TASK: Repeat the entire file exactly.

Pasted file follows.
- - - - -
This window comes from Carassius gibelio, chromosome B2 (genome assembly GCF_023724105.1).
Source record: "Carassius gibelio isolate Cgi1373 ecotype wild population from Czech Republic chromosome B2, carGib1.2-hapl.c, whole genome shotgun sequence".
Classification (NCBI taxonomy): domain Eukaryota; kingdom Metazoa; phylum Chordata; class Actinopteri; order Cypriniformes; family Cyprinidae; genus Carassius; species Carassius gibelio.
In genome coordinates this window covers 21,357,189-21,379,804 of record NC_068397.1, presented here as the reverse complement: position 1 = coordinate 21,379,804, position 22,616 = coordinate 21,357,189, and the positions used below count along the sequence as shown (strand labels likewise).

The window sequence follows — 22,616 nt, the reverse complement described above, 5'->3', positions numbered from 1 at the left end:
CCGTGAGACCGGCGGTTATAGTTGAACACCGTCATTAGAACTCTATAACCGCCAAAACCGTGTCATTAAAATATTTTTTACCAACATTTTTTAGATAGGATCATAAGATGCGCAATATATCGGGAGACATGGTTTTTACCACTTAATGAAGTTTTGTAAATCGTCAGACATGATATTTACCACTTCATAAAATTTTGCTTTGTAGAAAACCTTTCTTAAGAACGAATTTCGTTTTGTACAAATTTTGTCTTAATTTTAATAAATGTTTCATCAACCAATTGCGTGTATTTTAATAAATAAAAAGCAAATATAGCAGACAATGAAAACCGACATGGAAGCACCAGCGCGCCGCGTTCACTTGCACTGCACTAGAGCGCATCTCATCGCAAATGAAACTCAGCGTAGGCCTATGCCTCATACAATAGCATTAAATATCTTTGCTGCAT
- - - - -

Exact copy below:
This window comes from Carassius gibelio, chromosome B2 (genome assembly GCF_023724105.1).
Source record: "Carassius gibelio isolate Cgi1373 ecotype wild population from Czech Republic chromosome B2, carGib1.2-hapl.c, whole genome shotgun sequence".
Classification (NCBI taxonomy): domain Eukaryota; kingdom Metazoa; phylum Chordata; class Actinopteri; order Cypriniformes; family Cyprinidae; genus Carassius; species Carassius gibelio.
In genome coordinates this window covers 21,357,189-21,379,804 of record NC_068397.1, presented here as the reverse complement: position 1 = coordinate 21,379,804, position 22,616 = coordinate 21,357,189, and the positions used below count along the sequence as shown (strand labels likewise).

The window sequence follows — 22,616 nt, the reverse complement described above, 5'->3', positions numbered from 1 at the left end:
CCGTGAGACCGGCGGTTATAGTTGAACACCGTCATTAGAACTCTATAACCGCCAAAACCGTGTCATTAAAATATTTTTTACCAACATTTTTTAGATAGGATCATAAGATGCGCAATATATCGGGAGACATGGTTTTTACCACTTAATGAAGTTTTGTAAATCGTCAGACATGATATTTACCACTTCATAAAATTTTGCTTTGTAGAAAACCTTTCTTAAGAACGAATTTCGTTTTGTACAAATTTTGTCTTAATTTTAATAAATGTTTCATCAACCAATTGCGTGTATTTTAATAAATAAAAAGCAAATATAGCAGACAATGAAAACCGACATGGAAGCACCAGCGCGCCGCGTTCACTTGCACTGCACTAGAGCGCATCTCATCGCAAATGAAACTCAGCGTAGGCCTATGCCTCATACAATAGCATTAAATATCTTTGCTGCAT